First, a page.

Published in - Roadstories.ca - October 31, 2015
LEST WE FORGET
The first two notes of the “Last Post” comprise the musical interval of an ascending fourth, hopeful bugle tones that are shredded by brutal north winds and muted by a pall of wet snow that enshrouds Ottawa’s National War Memorial on this somber and significant November morning.
Soldiers standing at parade rest on a concrete triangle listen. Young cadets listen. We listen.
And the veterans listen, shivering in winter’s first assault, in the shadow of heavy clouds, the sun’s rays watery and ineffectual.
That tepid sun spells disappointment at the nearby Canadian War Museum. Walls are crooked inside, galleries are designed to disorient. There is but one place where lines are true: Memorial Hall. Here in the Hall is a lone window. When the sun is shining, its rays spotlight the headstone of the Unknown Soldier on the eleventh hour on the eleventh day on the eleventh month of the year.
Today people must use their imaginations to remember.
I don’t know what these veterans back at the War Memorial remember. I don’t want to share their memories. But I want them to know that I remember – along with twenty thousand more people here, shivering in sympathy.
The bugler doesn’t shiver. She continues into the next arpeggio, tones sweet and shrill and angry all at once. In how many places will it be played today? How many more times?
What memories for a lady standing beside the Governor-General, who remembers the news of the death of her youngest child in Afghanistan like it was yesterday? I n a few minutes she will be the second person to lay her wreath before the memorial. In a few minutes pain without succor will yet again envelop her.
My mind wanders during the brass dirge. I play out in my mind’s ear countless hymns that choke me up and provoke tears, funeral marches and rousing patriotic songs.
But no melody is sadder than this one.
And then there is silence.
Or near silence. I call to mind a Buddhist riddle: what is the sound of one hand clapping?
What is the sound of the silence of twenty thousand people, of an entire city that stops to remember?
It is the sound of a restless leviathan, the omnipresent cacophony of civilization – distant cars and trucks, the clanging of flag halyards. It is, like an ostinato chord, the distant tolling of bells.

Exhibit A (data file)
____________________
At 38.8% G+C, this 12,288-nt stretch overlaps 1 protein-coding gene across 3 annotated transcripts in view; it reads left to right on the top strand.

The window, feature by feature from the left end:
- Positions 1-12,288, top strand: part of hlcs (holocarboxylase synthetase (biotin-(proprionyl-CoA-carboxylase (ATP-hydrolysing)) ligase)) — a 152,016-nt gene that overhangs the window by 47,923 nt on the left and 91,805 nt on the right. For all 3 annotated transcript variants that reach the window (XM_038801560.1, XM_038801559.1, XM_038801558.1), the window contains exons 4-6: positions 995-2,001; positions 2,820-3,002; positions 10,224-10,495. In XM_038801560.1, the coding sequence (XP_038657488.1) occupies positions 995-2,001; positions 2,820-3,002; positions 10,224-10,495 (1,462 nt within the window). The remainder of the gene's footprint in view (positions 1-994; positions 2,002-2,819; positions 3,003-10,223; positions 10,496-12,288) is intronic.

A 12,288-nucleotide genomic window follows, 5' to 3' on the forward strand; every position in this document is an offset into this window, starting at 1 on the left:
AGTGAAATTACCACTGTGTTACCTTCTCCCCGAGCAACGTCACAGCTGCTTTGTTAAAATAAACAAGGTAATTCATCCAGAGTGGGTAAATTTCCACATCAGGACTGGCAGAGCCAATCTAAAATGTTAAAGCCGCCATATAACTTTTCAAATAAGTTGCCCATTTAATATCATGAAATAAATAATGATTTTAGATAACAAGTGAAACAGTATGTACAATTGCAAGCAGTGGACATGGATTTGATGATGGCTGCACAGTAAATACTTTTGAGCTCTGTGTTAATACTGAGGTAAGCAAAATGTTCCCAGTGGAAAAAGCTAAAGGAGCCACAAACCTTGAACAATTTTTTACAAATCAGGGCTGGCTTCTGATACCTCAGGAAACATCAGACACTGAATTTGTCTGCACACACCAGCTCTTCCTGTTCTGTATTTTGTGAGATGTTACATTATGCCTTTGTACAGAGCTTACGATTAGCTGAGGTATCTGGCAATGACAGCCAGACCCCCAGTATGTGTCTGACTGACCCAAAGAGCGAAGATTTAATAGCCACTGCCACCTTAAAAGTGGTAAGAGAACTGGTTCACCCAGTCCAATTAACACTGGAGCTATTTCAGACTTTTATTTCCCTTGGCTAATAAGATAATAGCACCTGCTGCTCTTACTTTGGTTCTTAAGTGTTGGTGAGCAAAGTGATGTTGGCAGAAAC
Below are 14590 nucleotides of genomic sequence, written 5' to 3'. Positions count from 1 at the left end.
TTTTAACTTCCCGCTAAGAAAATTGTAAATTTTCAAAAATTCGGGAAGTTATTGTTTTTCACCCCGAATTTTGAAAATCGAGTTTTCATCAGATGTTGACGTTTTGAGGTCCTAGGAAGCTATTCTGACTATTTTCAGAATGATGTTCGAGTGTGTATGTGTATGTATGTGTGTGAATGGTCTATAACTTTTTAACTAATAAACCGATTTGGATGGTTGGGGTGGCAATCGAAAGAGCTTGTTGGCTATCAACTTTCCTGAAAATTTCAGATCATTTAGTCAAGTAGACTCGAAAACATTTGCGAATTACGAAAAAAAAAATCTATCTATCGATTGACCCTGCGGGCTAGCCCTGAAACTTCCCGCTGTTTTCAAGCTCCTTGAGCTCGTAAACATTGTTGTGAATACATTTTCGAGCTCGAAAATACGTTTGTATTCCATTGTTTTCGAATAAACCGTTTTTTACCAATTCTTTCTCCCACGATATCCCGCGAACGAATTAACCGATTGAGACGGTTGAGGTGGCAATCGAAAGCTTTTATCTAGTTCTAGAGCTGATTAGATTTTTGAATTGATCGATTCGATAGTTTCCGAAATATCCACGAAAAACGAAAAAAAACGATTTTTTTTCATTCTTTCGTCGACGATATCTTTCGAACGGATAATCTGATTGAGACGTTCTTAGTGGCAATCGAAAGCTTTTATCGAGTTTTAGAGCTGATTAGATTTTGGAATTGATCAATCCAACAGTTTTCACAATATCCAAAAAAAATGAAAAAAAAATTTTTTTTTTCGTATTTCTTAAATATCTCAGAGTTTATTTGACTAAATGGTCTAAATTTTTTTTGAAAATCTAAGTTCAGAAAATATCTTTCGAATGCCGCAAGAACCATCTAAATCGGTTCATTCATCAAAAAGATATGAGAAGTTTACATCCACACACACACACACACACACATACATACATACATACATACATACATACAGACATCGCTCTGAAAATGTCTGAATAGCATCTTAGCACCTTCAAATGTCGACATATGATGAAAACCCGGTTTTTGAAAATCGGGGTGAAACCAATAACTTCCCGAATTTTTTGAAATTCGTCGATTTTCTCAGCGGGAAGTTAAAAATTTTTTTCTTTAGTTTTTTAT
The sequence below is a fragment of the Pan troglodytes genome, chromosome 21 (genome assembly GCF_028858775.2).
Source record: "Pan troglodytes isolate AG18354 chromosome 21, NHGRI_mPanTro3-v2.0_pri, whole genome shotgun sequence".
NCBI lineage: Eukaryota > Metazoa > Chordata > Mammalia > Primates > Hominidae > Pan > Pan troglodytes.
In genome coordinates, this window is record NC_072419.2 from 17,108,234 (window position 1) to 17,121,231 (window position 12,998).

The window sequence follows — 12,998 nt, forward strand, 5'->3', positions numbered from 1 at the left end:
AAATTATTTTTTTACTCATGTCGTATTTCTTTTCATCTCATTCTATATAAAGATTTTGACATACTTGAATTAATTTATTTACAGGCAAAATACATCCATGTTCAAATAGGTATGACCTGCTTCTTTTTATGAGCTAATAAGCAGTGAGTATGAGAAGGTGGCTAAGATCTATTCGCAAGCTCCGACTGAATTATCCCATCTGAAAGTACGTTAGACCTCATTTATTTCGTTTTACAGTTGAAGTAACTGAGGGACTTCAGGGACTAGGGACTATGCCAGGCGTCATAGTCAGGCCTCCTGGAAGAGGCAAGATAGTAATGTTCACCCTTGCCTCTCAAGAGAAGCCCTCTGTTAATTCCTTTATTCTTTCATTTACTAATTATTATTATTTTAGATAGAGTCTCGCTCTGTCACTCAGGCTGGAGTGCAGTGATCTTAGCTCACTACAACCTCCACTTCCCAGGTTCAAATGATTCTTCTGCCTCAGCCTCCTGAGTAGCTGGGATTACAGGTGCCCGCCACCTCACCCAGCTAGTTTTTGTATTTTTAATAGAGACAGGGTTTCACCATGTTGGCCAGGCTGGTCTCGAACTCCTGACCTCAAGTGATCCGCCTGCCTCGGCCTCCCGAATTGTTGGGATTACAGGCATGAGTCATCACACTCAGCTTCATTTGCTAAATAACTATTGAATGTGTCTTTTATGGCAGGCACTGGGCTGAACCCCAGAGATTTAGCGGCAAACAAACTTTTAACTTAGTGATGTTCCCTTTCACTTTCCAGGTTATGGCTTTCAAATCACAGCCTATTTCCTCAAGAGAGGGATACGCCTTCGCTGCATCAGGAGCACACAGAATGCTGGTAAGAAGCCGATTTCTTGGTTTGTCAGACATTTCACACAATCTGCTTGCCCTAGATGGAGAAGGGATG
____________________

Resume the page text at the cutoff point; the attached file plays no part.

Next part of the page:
The sounds you hear in the War Museum are equally evocative. In Regeneration Hall are chilling moans – the taped sounds of keening wind. They do battle with the melody of a choral hymn coming from LeBreton Gallery. Here on Remembrance Day a medley of choirs performs, heavenly sounds from as stage guarded by the hellish gun barrels thrusting pugnaciously from a battalion of tanks.
Back at the War Memorial the end of silence, when it comes, is a shock.
There is a sudden report, a blast so loud I feel it in my body. Gray smoke rises up from beside Parliament Hill. For the next while it will happen again, over and over. Twenty-one times. I try to brace for it but I can’t. I am transported to a battlefield, I am pummeled by a metaphorical artillery barrage.
Now a piper plays, a lament for the dead. It is the loneliest sound I have ever heard. I imagine the moans of disembodied spirits, of blood lusting banshees. It is a sound that stands in for the agonized cries of casualties who died alone.
Four planes fly over. Low, fast. I think of different fly-pasts, I wonder how it would feel to be on the ground beneath them were they carrying ordnance.
In LeBreton Gallery, at the War Museum, an actual fighter plane, suspended, seems to soar threateningly overhead. Bombs, torpedoes, designed to maim and terrify, are displayed nearby.
Outside the gun continues – randomly and wantonly.
The dignitaries step forward even as a choir sings and the Central Armed Forces band plays. One by one, they lay their wreaths. Emotions press against my chest as the music continues.
And still the cannon roars.
We retreat to the street. Pipers lead, veterans march or shuffle or limp or are pushed in wheelchairs. The crowd behind the barrier applauds.
For a moment my spirits are lifted. I have journeyed here to do this once, to pay my respects as part of a national institution. I have fulfilled a long-ago promise I made to myself to stand one day with the faithful in the National Capital.
But then my heart grows heavy. Bringing up the rear are the youngsters. Sea Cadets. Air Cadets. Army Cadets. I feel a sense of bitterness. I wonder at their future.
And then I whisper out loud words that I thought I was only thinking.
“Lest we forget,” I say. “Lest we forget.”